The growing popularity of joystick systems, not to mention bow and stern thrusters, means the art of using springs and lines to get on and off a berth is rarely practised these days.
However, it’s still a useful skill to have in your tool box if your thruster fails or the wind proves too strong for its limited power and duration. Before thrusters, driving ahead or astern against a spring or line was pretty much the norm for getting off a berth, particularly if the wind was pinning you on.
The usual technique is to force out the end of the boat, which is facing into the elements, so if the wind is on the bow use a stern spring but if the wind is on the stern use a bow spring. The technique still works as well as ever, although the tall bows and prominent bathing platforms of modern craft can make things a little trickier. And don’t forget that big engines put a lot of strain on a line even at tickover, so be extra careful with the crew’s hands.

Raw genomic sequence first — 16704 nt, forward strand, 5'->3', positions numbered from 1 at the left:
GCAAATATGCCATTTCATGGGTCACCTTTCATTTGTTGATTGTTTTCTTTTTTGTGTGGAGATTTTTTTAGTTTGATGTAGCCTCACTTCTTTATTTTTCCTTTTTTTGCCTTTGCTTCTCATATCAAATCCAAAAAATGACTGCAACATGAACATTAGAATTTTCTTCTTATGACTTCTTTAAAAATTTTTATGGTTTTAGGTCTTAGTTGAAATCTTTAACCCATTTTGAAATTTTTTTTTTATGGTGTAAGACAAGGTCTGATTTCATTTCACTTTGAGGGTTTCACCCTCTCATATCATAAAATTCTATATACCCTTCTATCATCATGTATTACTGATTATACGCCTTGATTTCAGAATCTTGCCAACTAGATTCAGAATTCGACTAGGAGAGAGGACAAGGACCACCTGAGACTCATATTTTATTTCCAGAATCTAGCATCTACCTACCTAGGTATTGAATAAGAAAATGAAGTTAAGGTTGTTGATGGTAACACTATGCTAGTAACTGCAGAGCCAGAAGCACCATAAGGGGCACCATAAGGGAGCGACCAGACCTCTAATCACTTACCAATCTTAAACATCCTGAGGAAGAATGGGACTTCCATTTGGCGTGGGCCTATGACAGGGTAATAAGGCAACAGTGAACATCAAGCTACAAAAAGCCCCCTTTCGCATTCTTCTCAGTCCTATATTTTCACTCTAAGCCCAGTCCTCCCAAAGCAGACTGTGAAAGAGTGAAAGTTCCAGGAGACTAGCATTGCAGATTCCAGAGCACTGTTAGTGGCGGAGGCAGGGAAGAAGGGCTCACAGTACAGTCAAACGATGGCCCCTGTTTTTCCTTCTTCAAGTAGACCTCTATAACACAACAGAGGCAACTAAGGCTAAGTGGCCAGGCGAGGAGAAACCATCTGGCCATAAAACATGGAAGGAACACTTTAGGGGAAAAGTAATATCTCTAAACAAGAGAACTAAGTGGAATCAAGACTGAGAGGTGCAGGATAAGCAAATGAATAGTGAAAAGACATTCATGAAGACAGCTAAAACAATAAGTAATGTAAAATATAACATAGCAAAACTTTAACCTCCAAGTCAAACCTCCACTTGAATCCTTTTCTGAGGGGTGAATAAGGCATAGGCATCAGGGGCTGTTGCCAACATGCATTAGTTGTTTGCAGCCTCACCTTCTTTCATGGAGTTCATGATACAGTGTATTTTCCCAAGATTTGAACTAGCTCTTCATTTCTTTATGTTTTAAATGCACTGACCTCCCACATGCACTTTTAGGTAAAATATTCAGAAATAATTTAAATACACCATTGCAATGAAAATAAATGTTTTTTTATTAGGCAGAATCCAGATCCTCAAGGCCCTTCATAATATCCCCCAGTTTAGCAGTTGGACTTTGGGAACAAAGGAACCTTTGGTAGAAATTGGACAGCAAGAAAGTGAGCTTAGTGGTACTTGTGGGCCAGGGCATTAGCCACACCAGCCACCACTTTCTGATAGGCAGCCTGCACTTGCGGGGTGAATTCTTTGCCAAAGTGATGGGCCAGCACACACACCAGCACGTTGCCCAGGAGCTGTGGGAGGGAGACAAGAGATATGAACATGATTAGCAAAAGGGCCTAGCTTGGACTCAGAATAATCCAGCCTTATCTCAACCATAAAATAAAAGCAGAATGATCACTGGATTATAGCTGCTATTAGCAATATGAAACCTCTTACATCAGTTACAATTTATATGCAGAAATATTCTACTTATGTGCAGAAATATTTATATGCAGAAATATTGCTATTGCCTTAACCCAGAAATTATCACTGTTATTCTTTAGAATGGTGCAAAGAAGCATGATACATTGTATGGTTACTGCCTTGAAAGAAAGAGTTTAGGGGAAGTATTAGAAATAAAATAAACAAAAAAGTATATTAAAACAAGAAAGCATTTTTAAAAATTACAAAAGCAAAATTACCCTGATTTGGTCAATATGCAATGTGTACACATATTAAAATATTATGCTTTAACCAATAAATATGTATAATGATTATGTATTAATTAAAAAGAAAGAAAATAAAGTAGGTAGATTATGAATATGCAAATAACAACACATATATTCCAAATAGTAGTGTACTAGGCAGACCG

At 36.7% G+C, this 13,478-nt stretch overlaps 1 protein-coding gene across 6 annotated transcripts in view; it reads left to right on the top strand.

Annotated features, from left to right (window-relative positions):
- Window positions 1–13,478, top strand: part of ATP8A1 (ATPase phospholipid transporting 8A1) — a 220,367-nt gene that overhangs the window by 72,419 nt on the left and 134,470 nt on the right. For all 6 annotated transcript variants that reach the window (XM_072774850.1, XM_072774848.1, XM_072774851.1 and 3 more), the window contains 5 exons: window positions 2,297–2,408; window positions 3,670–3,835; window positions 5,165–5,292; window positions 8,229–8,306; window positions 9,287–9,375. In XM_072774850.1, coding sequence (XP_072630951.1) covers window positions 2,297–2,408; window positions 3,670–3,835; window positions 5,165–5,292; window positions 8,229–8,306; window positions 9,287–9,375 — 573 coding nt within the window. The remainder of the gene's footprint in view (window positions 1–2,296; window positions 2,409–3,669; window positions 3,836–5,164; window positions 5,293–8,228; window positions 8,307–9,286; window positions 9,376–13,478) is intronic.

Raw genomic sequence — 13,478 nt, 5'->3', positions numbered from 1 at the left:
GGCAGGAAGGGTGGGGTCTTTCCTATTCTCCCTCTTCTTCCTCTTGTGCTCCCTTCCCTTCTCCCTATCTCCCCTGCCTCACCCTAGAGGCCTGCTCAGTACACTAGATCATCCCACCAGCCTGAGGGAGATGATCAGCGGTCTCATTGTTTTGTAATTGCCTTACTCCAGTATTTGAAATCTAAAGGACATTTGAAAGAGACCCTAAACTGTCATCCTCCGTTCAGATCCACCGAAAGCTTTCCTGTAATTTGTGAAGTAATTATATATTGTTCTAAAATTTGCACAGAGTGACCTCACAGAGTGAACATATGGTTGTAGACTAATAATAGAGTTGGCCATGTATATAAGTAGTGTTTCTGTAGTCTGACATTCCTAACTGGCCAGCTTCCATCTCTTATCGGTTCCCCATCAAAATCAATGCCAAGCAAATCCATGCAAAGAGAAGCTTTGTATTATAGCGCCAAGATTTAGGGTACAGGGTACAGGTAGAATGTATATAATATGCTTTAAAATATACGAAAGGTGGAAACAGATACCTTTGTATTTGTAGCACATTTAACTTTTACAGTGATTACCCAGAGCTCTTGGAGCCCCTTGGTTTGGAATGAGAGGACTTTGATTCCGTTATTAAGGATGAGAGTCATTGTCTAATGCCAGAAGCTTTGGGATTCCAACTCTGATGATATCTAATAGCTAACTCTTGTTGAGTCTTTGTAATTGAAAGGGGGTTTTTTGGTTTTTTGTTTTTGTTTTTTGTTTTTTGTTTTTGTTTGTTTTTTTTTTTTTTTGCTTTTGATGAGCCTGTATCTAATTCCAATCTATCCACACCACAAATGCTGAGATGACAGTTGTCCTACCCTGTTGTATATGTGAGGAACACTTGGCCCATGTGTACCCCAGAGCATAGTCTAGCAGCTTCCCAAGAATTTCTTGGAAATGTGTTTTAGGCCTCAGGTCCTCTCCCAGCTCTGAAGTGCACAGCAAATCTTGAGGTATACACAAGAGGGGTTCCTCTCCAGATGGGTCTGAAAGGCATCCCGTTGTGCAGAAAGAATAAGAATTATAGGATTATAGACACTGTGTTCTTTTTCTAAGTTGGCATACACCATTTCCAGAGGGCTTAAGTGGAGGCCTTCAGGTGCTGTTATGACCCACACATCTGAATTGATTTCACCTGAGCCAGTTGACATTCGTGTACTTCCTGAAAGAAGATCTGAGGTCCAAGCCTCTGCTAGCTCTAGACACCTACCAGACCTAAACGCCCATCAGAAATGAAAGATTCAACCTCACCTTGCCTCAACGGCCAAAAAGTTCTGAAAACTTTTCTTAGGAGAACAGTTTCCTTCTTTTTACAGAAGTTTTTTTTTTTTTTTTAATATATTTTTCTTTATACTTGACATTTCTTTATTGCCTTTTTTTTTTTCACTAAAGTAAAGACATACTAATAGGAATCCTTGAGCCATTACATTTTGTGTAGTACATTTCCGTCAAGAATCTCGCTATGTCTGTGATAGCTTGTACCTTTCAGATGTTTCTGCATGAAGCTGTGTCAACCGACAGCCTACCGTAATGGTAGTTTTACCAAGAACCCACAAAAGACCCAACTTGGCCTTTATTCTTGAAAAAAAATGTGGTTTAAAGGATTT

The starting point for springing off is an easily slipped line that is taken from the boat’s bow or stern cleat, looped around the shoreside cleat, brought back onboard and made off to the same boat cleat with a relatively short end so that it has the least chance of tangling when released.
I wouldn’t advise motoring ahead against a bow spring in a large boat when berthed on a floating pontoon as the flare of the bow means you will quickly lose sight of the line, making it all too easy to damage the topsides even with a couple of large fenders to protect them. However, if pinned against a harbour wall or dock, with your fenders raised to gunwhale height and the bow spring visible, it’s still a very effective method. As soon as your stern is away from the dock, release the line and reverse off in a positive manner.
With a floating pontoon, it’s often easier to push astern against a shorter stern spring to force the bow away from the dock. Of course this means that your stern will be closing the pontoon and needs to be fendered well to protect it. The moment that the bow is far enough out to allow you to drive away, go into neutral to take the strain off the line so the crew can release and retrieve it, then drive away from the pontoon.
On a twin-engined boat, use the engine furthest away from the dock first – it may drive the bow a touch closer but it’s more important to keep the stern clear as you pull away. Then add the engine nearest to the dock about half a second later to give a nice positive movement away from the dock.
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